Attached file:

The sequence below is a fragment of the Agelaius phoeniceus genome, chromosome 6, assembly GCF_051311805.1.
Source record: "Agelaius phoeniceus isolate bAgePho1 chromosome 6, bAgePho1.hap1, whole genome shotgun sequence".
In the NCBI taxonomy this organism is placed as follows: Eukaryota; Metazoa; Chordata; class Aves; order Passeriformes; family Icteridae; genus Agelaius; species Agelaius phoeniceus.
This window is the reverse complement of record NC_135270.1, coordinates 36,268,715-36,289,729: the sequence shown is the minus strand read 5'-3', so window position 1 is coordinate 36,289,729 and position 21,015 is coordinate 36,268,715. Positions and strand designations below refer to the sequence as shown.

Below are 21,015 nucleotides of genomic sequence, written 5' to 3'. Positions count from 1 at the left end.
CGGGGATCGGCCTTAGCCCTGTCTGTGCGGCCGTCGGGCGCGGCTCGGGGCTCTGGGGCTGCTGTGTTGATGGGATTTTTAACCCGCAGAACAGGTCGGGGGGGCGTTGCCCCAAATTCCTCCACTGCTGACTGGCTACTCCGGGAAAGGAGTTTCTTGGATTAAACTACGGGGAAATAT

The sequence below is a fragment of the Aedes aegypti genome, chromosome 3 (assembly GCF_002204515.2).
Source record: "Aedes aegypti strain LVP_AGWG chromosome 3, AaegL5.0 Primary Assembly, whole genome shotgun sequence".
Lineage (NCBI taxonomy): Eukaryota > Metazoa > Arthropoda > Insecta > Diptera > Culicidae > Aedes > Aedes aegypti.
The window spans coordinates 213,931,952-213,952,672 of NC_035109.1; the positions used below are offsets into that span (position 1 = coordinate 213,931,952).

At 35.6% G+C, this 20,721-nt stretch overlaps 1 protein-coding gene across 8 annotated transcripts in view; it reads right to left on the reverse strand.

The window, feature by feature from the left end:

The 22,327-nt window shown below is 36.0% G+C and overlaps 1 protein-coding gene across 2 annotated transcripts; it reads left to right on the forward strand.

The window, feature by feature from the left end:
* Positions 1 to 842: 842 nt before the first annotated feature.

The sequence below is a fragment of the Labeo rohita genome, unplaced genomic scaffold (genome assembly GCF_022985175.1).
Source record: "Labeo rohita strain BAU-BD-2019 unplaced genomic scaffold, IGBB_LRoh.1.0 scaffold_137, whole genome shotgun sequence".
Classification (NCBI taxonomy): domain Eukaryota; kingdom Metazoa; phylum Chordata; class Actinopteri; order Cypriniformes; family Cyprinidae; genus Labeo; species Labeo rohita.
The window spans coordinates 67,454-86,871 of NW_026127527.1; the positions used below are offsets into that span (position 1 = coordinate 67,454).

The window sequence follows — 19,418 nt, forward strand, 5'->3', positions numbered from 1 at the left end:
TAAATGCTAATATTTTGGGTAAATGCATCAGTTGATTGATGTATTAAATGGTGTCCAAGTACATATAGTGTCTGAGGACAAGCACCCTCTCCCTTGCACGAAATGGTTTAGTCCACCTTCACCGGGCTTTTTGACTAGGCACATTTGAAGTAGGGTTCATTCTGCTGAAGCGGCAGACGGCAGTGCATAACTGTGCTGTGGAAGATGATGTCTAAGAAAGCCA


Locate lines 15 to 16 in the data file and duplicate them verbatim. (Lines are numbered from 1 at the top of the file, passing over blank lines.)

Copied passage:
* Positions 1 to 842: 842 nt before the first annotated feature.

The sequence below is a fragment of the Labeo rohita genome, unplaced genomic scaffold (genome assembly GCF_022985175.1).